Creating an economy that harnesses these AI technologies, coupled with big data and the digital economy, are seen as one of the great opportunities of our age, especially for early movers and innovators within key industries. Whilst issues of regulation and the future of work remain important policy considerations, it is incumbent on firms and stakeholders to ensure the future of the UK professional services sector. Through the anticipation of future scenarios and considering the business model more creatively as a dynamic facet of legal services practice, the future of AI may find a more certain home.
Posted 4th May 2019
Employment Outlook on the Future of Work
On 25th April at the Work Foundation in London, James Faulconbridge used insights from the Next Generation PSF project to contribute to a panel discussion on the OECD’s 2019 Employment Outlook report which focuses on the future of work. The report highlights the need to focus more on working with new technologies such as AI and less on the jobs that might be lost –the OECD’s research suggests it is how tasks associated with particular jobs will change that is of greatest significance. This aligns well with the initial findings of the Next Generation PSF project.
In his contribution, James focussed on the change process associated with AI adoption. He highlighted the importance of examining what it means to work with AI, and how this applies to professionals as much as lower skilled workers. James highlighted the need to examine the way firms handle the transitions involved, in our project this relating to the way the work practices of accountants and lawyers change. In particular this raises questions about how firms can enable the transitions involved through training, support for learning in practice as part of day-to-day work and active management of the structures of teams and work relationships.
In the discussions an important debate developed about the need to focus on what working with AI will mean for careers and different generations of workers. In line with the focus of the Next Generation PSF project, it was highlighted that a ‘whole system’ approach is needed that considers the skills earlier careers workers have and need to develop through training, how more experienced workers will transition, and how new roles, tasks and contributions will emerge within occupations as AI fulfils certain roles and fees-up workers to add-value in other ways. It was agreed that trying to predict such changes is futile, and instead we need toolkits and approaches that help the process of change to be understood and managed effectively, by firms, workers, regulators and other stakeholders.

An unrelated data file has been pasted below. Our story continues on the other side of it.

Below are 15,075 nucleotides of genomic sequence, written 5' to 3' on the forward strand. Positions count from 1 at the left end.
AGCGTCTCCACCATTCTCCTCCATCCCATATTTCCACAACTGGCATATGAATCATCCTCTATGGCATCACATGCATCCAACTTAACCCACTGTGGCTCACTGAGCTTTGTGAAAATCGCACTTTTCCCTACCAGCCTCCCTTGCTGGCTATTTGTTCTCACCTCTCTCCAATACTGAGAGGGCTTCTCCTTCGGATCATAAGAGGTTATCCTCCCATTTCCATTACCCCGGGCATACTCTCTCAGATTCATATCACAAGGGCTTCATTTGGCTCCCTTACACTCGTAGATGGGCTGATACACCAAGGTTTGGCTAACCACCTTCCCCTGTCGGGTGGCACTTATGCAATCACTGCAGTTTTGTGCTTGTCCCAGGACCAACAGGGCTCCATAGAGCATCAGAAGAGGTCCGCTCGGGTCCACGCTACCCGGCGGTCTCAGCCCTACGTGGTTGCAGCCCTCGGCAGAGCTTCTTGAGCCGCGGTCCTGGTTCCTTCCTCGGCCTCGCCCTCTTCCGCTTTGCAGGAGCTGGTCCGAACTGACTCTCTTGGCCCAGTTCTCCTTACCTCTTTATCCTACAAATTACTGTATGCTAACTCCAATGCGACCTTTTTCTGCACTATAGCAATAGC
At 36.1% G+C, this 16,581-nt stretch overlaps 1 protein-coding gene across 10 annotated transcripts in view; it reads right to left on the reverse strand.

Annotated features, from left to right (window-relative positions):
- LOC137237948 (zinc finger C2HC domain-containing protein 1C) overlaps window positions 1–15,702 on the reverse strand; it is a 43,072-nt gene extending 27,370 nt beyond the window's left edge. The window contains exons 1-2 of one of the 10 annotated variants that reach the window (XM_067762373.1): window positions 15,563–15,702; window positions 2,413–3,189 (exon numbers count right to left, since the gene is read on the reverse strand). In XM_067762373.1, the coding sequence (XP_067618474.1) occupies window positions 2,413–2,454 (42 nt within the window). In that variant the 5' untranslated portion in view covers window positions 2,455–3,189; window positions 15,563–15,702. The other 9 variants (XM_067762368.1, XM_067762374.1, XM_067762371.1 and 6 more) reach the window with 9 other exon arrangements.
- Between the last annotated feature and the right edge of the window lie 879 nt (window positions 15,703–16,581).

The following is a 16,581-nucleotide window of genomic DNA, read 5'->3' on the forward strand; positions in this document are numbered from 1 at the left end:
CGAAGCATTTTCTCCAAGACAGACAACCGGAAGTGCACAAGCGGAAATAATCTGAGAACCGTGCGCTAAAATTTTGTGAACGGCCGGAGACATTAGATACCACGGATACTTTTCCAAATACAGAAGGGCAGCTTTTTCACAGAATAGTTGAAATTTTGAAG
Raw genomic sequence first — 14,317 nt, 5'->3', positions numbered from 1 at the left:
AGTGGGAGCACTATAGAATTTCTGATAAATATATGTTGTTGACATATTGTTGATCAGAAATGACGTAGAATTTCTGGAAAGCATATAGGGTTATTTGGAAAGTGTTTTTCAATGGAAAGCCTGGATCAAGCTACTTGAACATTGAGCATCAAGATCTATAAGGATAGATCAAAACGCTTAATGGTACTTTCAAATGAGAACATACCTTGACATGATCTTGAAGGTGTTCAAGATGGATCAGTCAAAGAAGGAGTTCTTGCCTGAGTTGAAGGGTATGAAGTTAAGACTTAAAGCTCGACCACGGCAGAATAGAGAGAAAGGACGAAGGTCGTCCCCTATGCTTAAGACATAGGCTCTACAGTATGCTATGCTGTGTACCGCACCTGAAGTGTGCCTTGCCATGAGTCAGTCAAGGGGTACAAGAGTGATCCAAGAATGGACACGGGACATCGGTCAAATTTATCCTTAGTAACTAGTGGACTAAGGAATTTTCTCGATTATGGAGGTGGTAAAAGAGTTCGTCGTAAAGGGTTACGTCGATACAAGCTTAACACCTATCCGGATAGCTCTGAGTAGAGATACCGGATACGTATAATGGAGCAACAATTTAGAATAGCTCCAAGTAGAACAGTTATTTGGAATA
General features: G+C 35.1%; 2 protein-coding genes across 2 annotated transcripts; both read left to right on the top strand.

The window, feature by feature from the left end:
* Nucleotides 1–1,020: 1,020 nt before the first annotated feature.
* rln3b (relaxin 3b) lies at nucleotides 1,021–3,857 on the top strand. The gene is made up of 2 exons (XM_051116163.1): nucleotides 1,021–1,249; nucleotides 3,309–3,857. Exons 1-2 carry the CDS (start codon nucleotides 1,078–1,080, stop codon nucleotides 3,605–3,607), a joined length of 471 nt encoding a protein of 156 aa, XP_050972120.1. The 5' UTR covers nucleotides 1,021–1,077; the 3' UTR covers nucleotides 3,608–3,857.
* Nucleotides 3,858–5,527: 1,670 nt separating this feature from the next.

The Next Generation PSF project will be focussing on all of these issues in the forthcoming 24 months as we seek to develop a better understanding of how accounting and law firms can respond to the transitions associated with the growing role and potential of AI.
OECD Employment Outlook report available HERE
Posted 26th April 2019
Launching Next Generation Services
Following the announcement on 28 November 2018 from BEIS about funding for tech-driven legal and accounting boost productivity, we are delighted that the University of Sheffield led project was funded . Our project is primarily concerned with the human (i.e. non-technical) aspects of implementing new AI technologies in mid-size accounting and legal services firms. As well as analysing the potential barriers to adopting AI-based, the project is primarily concerned with harnessing the disruptive potential of AI and stimulating business model innovation for growth. With AI set to transform professional services world-leading legal services , our project is about supporting mid-market firms to design approached to strengthen their position in the market. The slides below provide an overview of the NextGenPSF project.
The other 2 projects funded were:
Professor Milne’s research will explore the implications for the insurance industry of this wave of new digital technologies, with the support of many of the UK’s leading insurance companies. They will identify and map the range of opportunities for AI based innovation in business processes and business models, across underwriting and risk analytics, claims processing and customer engagement. They will examine, through engagement with industry on business opportunities and challenges and through a range of case studies, the barriers to adoption and the enablers of change.
Professor Armour’s research will look into the use of AI in the legal system. His research seeks to identify how constraints on the implementation of AI in legal services can be relaxed to unlock its potential for good. As well as governing economic order, the legal system is more fundamentally a structure for social order. As a result the stakes for AI’s implementation in UK legal services are high. If mishandled, it could threaten both economic success and governance more generally.
Posted 11th January 2019